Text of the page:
Sunday, May 3, 2009

What Next for Titan?

Science return and range of cost estimates for possible return missions to Titan. From Titan and Enceladus $1B Mission Feasibility Study Report JPL D-37401 B January 30, 2007. Click on image for larger version.

The last blog entry discussed the Titan Saturn System Mission review comments. One comment particularly caught my eye:

“The NASA-only mission, consisting of only a Titan orbiter as described in the Final Report, clearly makes fundamental advances in our understanding of Titan and Enceladus. However, in the absence of an in situ element, the mission falls short of providing the fundamental advances expected of flagship missions such as Galileo and Cassini.”

The proposed Titan-Saturn orbiter mission represented a $2.5B (FY07 dollars) mission. (If the issues listed in the previous blog entry were addressed, the mission may in reality have been more.) If $2.5B doesn't buy a Titan-Enceladus mission worth doing, is future exploration of Titan realistic? Is an investment of $3.5-4B (an approximate cost with the ESA lake lander and balloon added) the minimum increment needed to continue exploring Titan.

Based on recent and projected budgets, NASA and ESA do planetary missions of this scope just once a decade. That would put the launch of a return to Titan and Enceladus into the late 2020s or 2030s. That mission proposal would have to compete with other missions of this scope such as a Mars sample return or a Venus Flagship mission.

A NASA report published in 2006 looked at missions to either or both of these moons that would have cost substantially less than a Flagship mission ($2-4B). It also gave a range of estimated costs and judgement as to whether the mission would provide science value worth the cost. Here is a list of the missions (quoted from the report with costs reported elsewhere in the report added by me in brackets):
  1. Titan Orbiter: aerocapture and braking into Titan’s atmosphere; 1500 km orbit; 2-year global mapping and atm. measurements. [~$1.5-1.9B]
  2. Titan Aerobot: direct entry into Titan; Montgolfiere hot air balloon at 10 km altitude; 1-year in situ science survey of atmosphere and surface. [$1.35-1.75B]
  3. Lander: direct entry into Titan; Huygens style parachute soft landing; 3-month Viking-like surface sampling and imaging followed by 21-month seismic and meteorological monitoring [~1.4-1.8B]
  4. Titan Atmospheric Probe: simple fly-by s/c for Huygens-Like atmospheric probe delivery and comm. relay; 4-8 hr encounter. Note: science return is below guideline due to high bar set by Cassini-Huygens. [~1.1-1.3B]
  5. Saturn Orbiter/Multiple Enceladus Fly-Bys: aerocapture into Saturn’s orbit using Titan’s atmosphere; targeted plume and global science via >30 Fly-Bys of Enceladus over 2-year period. [~$1.5-1.9B]
  6. Enceladus Plume Sample Return: Stardust-like in situ sample capture >10 km/s; remote sensing and in situ measurements; Earth free-return trajectory [~1.5-1.7B]
  7. Enceladus Single Fly-By: NH-like mission using NH spacecraft with new but similar payload, single fly-by science return. Note: science return is below guideline due to high bar set by Cassini’s campaign of Enceladus fly-bys. [~$900M]

The unfortunate message is that any scientifically justifiable return to Titan and Enceladus seems to run between $1.3-1.9B. (My guess is that the high range of the estimates may be more realistic of actual costs given the propensity of costs to increase as serious design work and hardware manufacture and testing begins.) Given that the TSSM orbiter would have cost $2.5B, and it would not have sufficiently enhanced our knowledge for the cost, the bar for returning to these worlds could be unobtainable for the next decade.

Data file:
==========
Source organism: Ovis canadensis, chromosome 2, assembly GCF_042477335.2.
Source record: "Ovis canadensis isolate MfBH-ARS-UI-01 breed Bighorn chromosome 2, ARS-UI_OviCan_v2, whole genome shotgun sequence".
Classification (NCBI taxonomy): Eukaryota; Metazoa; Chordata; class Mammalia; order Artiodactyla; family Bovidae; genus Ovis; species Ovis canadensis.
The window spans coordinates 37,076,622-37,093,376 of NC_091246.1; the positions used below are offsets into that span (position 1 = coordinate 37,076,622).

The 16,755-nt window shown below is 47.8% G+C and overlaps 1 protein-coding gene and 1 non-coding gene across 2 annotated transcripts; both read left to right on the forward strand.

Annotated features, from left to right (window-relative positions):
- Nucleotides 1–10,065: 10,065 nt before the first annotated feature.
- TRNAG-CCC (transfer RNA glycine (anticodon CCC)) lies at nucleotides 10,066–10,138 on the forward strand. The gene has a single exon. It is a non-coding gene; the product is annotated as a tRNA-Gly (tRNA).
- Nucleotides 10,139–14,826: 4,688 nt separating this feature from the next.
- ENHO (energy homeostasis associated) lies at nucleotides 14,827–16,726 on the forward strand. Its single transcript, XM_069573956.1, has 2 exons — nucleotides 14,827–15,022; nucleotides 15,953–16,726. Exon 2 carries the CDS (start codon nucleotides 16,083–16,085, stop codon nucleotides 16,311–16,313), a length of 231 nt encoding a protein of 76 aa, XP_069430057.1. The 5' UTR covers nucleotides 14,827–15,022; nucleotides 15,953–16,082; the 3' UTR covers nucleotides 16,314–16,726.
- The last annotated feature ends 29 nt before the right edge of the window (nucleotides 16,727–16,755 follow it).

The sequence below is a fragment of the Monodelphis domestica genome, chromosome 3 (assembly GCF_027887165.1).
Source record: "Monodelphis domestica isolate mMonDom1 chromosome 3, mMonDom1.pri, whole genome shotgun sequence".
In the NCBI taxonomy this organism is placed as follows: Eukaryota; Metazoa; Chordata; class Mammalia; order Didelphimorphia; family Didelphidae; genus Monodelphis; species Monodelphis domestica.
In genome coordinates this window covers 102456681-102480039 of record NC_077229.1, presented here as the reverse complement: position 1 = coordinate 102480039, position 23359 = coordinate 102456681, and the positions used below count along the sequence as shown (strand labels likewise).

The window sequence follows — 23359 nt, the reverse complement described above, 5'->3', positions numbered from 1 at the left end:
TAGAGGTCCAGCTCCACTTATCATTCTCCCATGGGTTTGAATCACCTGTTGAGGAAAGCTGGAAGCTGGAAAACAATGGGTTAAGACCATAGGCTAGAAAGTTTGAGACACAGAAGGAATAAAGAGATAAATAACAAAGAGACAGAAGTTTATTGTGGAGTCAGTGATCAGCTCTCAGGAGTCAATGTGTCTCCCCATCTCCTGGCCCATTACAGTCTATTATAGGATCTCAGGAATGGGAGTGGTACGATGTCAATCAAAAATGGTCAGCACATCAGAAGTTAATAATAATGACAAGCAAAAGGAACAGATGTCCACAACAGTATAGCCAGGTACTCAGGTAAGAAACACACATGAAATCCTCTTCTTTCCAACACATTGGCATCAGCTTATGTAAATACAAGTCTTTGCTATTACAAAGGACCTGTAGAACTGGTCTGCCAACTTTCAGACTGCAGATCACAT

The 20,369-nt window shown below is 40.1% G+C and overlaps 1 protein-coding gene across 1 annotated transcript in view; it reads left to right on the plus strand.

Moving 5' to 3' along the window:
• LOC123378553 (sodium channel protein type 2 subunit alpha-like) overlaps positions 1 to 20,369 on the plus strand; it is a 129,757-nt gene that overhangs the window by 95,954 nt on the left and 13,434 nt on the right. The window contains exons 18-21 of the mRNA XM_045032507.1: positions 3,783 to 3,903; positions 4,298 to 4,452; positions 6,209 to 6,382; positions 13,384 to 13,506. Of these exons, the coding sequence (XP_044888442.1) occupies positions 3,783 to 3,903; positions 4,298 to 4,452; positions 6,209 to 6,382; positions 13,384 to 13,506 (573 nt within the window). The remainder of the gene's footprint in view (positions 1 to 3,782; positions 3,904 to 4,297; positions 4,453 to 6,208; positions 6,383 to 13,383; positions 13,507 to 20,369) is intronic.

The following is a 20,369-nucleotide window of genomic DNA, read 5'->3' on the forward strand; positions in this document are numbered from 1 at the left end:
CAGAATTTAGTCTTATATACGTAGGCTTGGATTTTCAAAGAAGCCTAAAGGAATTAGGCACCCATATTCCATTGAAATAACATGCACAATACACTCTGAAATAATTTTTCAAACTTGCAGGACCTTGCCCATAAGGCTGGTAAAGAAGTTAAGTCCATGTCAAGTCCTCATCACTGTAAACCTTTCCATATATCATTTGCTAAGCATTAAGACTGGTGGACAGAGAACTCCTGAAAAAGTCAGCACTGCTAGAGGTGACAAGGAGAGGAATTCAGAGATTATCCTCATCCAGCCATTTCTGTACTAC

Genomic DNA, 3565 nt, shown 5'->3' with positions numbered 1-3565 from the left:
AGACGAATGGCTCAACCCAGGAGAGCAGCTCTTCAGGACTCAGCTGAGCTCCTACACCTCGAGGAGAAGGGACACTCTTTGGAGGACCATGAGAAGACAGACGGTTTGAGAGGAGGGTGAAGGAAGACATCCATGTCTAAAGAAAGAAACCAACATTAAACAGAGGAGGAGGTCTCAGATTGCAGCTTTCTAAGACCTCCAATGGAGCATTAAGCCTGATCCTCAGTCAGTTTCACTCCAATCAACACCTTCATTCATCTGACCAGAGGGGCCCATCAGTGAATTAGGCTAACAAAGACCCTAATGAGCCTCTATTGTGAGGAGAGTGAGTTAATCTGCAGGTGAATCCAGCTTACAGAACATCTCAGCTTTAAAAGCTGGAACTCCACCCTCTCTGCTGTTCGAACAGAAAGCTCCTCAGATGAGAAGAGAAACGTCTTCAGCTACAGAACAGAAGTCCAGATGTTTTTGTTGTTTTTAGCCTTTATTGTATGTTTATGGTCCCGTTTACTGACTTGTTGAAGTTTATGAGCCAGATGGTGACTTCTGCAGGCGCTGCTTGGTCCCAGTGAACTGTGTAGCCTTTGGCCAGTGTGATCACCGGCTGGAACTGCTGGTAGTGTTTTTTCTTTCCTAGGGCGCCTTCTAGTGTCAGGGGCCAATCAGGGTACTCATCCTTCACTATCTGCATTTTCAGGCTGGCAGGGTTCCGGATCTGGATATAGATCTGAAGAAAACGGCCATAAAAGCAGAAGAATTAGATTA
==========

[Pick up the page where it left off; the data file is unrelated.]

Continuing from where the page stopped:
Two possibilities, though, give me hope. First, Ellen Stofan has a Discovery-class Titan lake lander proposal. I've not seen the presentation, but a friend who has tells me that it is less capable than the ESA lake lander proposed for TSSM. (This would make sense – ESA had a budget of ~$1B for just the lake lander and balloon. Stofan has just $450M and has to fit a carrier craft and launch vehicle into that budget.) The 2007 report did not look at lake landers. I know of Stofan by reputation, and she's highly competent. However, fitting in a carrier, lander (with entry shell), and launch vehicle within a Discovery mission budget seems ambitious. Perhaps this could be done with a New Frontiers budget ($650M with the launch vehicle provided by NASA outside this budget), although the 2007 budget suggested that a budget twice this amount would be needed just for an atmopheric probe.

The other possibility that is see comes from the Io Volcano Observer mission, which is another Discovery-class mission proposal. Perhaps a craft of similar capability (included a tightly constrained instrument suite) could be flown to orbit Saturn and flyby Titan and possibly Enceladus as well. The 2007 report stated that this mission wasn't scientifically justified since the incremental return in information beyond Cassini would not be worth the approximately $1.5-2.0B cost. A return mission, however, could carry cameras that could make use of spectral windows in Titan's haze to better image the surface and a more capable mass spectrometer to analyze Enceladus' plumes. If such a mission could be done for $450-650M, the cost-benefit ratio would be favorable.

The issues listed above certainly are well known to the planetary science community. Now that there are no plans to return to Titan with a Flagship mission earlier than the 2030s, I expect that the community will be looking for clever, tightly focused missions to return earlier. I expect that we may see a proposal or two like this proposed for consideration in the Decadal Survey in progress.


  1. this isnt truee ...